Tuesday, July 19, 2011

Review: A Countess Below Stairs by Eva Ibbotson

After Countess Anna and her wealthy family lose their whole fortune and are forced to flee their home country of Russia, Anna takes a job as a lowly maid at a large English manor. Although she has previously only known a life of luxury, she is not unwilling to work--even in a servant position. Anna knows nothing about housekeeping or the duties of a maid, but by continuously referencing an outdated book of servant etiquette and household tips (much to the amusement and occasional annoyance of the rest of the staff "below stairs"), she is actually able to excel at performing the duties of a maid. But hiding her privileged upbringing which resulted in high-quality manners, graceful movements, and countess-like poise proves to be not quite as easy... 

Since Anna and her family come from Russia (and they are fluent in something like 3 or 4 different languages), there's quite a few non-English words and terms that are used, which honestly makes things rather difficult. A sentence will be rolling along, and suddenly there will be a non-English word (mostly Russian, I guess?) used, and I was left wondering what the word meant, and what was trying to be conveyed. Eventually I got used to this and just sped right over the foreign words, but of course that sometimes ends up leaving certain descriptions and ideas a bit lacking.

Maybe the style is just too high-brow for me, but overall I really felt the book was a bit too "wordy". Many of the sentences and descriptions were so long and complex that by the time I got to the end, I ended up having to skim the whole sentence again to nail down the exact idea being presented. I suppose it's possible part of this was due to the foreign culture and time period...but on the other hand I often read books set in historic England, and I haven't encountered something quite like this before. The wordy-ness is probably just the author's style, and unfortunately it didn't quite "click" with me. 

The description on the back cover really makes this sound like a great story... but somehow the impression I got from the description, and the reality of what the book is actually like, are two quite different things. I imagined the story would be told completely (or at least mostly) from Anna's point of view, but as it turns out the point of view shifts between countless characters. Anna, Rupert (the earl), his mother, his finance, the fiancĂ©'s weird Dr. friend, several different friends of the earl's family, and on top of all that multiple servants as well. I guess it flows fairly well, sometimes just a couple paragraphs from one person's point of view, and sometimes several pages before it switches to someone else. So while this wasn't what I expected, I guess it wasn't really a problem except for the times when I had trouble keeping track of who certain characters were, which happened a few times.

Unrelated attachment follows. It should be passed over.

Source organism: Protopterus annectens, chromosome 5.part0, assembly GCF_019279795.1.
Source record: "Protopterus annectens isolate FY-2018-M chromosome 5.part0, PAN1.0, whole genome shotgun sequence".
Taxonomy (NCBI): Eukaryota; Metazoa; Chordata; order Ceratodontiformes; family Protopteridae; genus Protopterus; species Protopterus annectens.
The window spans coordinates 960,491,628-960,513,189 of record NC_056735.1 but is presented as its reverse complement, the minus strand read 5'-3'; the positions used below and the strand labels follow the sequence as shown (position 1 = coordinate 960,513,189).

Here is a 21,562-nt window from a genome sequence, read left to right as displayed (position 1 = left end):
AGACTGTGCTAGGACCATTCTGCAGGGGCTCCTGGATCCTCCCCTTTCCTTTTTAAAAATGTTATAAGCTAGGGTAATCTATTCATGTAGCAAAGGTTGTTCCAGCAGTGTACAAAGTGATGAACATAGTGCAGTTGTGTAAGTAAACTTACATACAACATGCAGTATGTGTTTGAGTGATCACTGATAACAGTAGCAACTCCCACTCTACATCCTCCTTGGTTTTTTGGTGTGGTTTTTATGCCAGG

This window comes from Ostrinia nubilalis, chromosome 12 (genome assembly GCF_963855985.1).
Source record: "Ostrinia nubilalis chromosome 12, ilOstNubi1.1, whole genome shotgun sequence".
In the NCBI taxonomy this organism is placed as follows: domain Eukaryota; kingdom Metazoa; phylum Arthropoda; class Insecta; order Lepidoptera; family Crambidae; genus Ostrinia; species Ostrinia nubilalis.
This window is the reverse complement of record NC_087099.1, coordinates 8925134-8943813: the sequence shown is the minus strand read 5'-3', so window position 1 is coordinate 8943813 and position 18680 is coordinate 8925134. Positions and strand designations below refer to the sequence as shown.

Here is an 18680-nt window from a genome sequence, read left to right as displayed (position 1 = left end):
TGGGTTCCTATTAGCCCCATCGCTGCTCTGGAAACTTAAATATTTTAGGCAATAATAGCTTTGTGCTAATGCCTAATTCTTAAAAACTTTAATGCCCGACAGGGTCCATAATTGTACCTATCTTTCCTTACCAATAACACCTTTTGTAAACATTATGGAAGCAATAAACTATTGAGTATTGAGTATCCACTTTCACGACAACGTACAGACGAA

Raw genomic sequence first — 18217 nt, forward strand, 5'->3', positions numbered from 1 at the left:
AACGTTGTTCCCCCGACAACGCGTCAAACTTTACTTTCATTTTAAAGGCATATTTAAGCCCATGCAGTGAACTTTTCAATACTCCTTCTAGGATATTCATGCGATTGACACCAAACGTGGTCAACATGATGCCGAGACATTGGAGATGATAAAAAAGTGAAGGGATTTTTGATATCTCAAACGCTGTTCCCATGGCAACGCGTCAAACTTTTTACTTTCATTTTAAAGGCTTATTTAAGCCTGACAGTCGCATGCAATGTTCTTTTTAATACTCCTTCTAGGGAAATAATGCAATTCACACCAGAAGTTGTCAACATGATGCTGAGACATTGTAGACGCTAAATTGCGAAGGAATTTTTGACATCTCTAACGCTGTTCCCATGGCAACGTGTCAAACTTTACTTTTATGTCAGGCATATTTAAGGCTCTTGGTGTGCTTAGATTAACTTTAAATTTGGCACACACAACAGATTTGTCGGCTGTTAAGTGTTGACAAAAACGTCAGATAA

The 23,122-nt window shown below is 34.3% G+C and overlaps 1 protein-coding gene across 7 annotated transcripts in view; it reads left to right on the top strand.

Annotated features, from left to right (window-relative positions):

Overall the story wasn't bad, but the wordy writing style just didn't allow me to totally enjoy it. I wanted to see where the story went so I didn't seriously think about not finishing....but let's just say I'm happy to be done and to have moved on to a different book. I really would have liked to see more of the story told from Anna's point of view though, I think that could have improved things quite a bit. Judging by other reviews I've read, it seems I'm in the minority with my less-than-5-star opinion, so I'm not going to recommend for or against A Countess Below Stairs. I'll leave the decision up to you. 

My rating: 3 stars

For those who are interested, here's a brief content advisory:
There's not much to be worried about here. A few minor innuendos, a couple of d-mn words, and God's name is misused a handful of times. A couple of the side characters are interested in eugenics, which is basically selective breeding for humans, trying to cut out bad bloodlines with the proposed result of more beautiful, flawless, and intelligent people. I'm always a bit uncomfortable when such emphasis is placed on outward appearances...it's so judgmental, potentially mean, and obviously un-biblical. But anyway, those are the only content issues I can remember that you might want to be aware of beforehand.

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